Sep 4, 2015 at 10:35 AM | Unregistered CommenterNickodiemus

When ,at least in recent eras, have natural (and some unnatural - i.e. real man made disasters) not resulted in aid and assistance from the developed world - well at least from the "capitalist" world which had resources to do it. I think the beef of McGrath and his contributors is that the Warsaw Mechanism of 2013 formalises this assistance without labelling it "compensation", presumably for our industrial sins. How they imagine a deindustrialised, impoverished annexe one nation is going to be of much help to the afflicted I cannot guess. If it is clear that a disaster like the Tsunami of 2004 was not a consequent of "climate change I take it no aid or "compensation" should be forthcoming.

Sep 4, 2015 at 10:35 AM | Unregistered Commenterdiogenese2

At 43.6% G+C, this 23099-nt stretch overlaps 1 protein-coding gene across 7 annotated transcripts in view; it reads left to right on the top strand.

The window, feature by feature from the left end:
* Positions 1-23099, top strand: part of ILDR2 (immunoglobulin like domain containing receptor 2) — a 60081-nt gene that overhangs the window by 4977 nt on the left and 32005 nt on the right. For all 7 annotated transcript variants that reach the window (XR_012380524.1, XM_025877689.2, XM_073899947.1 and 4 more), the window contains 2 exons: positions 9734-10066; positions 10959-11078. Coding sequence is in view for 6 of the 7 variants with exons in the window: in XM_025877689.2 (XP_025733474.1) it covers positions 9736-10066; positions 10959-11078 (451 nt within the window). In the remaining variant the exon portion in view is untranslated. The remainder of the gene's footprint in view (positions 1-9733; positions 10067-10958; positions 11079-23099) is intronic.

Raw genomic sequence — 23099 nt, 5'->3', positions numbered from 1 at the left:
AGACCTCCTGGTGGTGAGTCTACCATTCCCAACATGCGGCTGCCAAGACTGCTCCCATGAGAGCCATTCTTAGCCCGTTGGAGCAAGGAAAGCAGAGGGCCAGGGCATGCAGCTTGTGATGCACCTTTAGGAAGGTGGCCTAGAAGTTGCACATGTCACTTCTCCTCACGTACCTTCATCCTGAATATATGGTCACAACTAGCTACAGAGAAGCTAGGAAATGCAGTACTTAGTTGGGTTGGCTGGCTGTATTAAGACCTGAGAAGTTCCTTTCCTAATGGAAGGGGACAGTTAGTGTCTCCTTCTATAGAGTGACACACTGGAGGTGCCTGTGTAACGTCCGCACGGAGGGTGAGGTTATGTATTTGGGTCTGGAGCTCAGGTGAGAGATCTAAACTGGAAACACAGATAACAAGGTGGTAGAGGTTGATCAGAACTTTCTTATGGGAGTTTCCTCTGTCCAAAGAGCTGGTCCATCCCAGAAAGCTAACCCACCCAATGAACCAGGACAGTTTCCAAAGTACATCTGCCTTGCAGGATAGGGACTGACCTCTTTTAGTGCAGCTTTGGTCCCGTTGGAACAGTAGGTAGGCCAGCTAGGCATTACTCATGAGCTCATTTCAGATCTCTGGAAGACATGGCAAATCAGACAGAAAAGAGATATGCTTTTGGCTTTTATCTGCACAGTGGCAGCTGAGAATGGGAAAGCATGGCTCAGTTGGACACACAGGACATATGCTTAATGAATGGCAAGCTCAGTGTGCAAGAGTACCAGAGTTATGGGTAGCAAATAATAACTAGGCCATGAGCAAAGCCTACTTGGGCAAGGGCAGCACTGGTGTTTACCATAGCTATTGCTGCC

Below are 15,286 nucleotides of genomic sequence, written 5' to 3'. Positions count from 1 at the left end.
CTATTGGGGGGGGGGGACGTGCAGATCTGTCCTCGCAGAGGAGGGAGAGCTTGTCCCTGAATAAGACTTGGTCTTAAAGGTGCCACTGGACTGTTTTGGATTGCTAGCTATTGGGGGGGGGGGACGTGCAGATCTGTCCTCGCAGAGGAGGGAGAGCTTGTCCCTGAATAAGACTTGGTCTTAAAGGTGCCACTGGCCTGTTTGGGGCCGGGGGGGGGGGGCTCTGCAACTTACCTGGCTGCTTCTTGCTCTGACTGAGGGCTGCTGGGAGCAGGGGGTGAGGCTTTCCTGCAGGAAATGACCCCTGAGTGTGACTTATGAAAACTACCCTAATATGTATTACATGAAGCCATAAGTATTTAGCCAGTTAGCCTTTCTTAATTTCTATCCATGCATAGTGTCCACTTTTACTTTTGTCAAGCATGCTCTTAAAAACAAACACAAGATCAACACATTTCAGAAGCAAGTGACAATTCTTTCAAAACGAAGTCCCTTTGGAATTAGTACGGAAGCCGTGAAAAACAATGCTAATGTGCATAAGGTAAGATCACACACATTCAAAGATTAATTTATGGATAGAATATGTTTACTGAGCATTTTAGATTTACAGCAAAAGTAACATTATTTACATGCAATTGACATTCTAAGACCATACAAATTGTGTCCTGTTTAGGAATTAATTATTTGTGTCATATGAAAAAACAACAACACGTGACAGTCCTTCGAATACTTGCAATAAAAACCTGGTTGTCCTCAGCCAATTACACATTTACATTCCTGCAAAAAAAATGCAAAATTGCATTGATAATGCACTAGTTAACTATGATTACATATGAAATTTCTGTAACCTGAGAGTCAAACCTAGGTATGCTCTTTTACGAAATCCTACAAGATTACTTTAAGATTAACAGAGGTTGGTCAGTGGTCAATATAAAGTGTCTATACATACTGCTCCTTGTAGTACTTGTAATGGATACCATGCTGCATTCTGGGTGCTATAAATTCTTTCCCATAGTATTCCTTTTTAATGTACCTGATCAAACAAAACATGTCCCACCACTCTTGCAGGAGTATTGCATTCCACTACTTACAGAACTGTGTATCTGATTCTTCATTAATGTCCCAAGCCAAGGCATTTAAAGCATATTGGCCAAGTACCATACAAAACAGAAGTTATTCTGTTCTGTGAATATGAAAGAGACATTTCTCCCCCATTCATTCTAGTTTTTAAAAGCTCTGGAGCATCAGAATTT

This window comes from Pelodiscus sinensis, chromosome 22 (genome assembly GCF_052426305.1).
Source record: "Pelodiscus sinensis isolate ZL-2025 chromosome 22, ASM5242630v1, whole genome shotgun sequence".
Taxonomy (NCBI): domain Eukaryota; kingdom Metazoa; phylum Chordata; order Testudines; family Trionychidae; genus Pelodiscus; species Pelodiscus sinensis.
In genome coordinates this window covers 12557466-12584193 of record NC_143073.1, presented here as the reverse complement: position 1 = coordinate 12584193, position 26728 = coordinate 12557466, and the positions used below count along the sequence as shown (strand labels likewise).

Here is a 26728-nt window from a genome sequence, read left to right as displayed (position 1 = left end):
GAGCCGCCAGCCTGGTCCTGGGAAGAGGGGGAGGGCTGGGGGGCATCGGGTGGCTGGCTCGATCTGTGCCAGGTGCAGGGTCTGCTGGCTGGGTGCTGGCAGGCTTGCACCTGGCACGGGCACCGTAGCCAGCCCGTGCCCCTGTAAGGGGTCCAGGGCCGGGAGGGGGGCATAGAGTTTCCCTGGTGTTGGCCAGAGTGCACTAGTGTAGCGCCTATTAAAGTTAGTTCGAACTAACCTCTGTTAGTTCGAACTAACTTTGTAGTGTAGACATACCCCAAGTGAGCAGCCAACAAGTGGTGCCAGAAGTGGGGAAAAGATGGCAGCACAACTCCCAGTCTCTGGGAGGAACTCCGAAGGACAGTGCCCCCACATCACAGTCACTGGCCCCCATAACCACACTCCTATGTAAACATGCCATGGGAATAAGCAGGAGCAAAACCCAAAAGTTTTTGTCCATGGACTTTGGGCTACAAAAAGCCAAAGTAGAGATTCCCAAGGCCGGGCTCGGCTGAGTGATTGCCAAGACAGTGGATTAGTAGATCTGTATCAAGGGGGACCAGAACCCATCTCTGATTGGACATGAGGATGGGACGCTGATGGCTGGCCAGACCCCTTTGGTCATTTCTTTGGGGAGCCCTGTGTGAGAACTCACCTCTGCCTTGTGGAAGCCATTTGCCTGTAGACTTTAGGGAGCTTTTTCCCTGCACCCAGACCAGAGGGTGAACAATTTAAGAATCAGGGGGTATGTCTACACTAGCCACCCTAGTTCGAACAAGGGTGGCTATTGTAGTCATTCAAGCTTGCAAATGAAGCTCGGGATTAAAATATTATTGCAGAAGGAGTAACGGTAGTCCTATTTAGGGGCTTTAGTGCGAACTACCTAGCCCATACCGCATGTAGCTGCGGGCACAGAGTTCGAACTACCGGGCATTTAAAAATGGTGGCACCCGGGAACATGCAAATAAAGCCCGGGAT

The nuance that is always lost is that the academic argument was always about whether global warming - manmade or not - may increase their strength by a mere 5% or reduce them. Models cannot tell you anything that you didn't pre-program into them and if you take land-falling storms as a proxy for the total then clearly you have to conclude that tropical storms - like all other storms - depend on temperature differences rather than absolute temperatures. What is never mentioned is that the only consistent and IPCC-endorsed position about tropical storms is that they would reduce in frequency in a warming world. Every other argument is 50/50. So it isn't about the legalities of compensation claims at all. Alas McGrath, like all enviro-journalists, just ignores the IPCC consensus when it suits his preferred polemic.